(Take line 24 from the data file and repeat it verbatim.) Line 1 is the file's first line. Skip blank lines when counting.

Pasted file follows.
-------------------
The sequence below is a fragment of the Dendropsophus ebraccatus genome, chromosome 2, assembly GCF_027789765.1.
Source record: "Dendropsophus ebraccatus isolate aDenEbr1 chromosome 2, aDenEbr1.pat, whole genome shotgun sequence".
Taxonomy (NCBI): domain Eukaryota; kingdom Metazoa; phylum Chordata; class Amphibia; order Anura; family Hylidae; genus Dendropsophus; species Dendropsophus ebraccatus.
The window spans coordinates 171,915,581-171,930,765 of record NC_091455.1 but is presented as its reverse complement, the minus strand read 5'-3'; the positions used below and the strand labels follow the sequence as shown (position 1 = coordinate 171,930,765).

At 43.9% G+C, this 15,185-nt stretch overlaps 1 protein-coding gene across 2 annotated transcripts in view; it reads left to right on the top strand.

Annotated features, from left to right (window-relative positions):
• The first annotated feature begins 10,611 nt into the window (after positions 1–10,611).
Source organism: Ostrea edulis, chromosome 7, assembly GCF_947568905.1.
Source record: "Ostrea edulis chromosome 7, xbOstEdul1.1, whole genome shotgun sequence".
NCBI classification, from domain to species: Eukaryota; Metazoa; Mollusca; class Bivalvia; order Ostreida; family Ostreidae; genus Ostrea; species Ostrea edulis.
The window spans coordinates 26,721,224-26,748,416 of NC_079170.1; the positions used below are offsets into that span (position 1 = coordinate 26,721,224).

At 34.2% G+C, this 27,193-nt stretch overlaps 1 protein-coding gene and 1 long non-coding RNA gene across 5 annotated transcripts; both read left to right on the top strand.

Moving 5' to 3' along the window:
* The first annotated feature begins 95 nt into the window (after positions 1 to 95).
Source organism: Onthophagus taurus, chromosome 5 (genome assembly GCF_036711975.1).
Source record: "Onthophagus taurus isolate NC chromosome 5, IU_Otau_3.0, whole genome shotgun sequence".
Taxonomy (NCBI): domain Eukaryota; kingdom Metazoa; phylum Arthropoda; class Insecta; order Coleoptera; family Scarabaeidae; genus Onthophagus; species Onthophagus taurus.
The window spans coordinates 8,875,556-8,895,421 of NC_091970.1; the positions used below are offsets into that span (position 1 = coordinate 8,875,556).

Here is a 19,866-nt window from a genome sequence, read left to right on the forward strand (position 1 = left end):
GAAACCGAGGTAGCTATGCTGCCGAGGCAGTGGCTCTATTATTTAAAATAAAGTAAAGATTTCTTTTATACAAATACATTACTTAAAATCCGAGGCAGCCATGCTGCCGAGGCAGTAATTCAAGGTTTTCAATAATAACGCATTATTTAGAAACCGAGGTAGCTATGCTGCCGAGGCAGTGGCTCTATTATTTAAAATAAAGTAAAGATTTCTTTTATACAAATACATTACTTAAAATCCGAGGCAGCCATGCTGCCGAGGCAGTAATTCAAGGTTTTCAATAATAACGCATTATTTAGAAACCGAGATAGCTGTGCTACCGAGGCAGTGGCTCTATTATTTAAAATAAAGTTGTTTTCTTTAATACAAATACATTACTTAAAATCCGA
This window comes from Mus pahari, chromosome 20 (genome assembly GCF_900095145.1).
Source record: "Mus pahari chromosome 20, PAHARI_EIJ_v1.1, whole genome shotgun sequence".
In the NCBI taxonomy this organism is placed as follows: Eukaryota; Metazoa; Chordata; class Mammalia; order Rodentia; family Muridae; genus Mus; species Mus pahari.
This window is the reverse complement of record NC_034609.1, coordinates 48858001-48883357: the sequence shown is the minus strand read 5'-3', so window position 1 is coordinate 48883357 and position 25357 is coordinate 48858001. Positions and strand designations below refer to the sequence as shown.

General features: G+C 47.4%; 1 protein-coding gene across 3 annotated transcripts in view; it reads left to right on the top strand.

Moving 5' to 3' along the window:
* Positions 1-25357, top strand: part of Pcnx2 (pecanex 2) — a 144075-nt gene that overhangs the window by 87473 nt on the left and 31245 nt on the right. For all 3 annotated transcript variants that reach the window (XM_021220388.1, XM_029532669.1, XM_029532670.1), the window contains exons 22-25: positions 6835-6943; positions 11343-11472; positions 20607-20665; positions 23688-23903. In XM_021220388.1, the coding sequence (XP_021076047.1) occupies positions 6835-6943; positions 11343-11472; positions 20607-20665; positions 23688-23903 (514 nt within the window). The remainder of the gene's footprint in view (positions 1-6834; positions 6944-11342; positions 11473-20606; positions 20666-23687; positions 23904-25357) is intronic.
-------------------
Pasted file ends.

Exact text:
This window is the reverse complement of record NC_034609.1, coordinates 48858001-48883357: the sequence shown is the minus strand read 5'-3', so window position 1 is coordinate 48883357 and position 25357 is coordinate 48858001. Positions and strand designations below refer to the sequence as shown.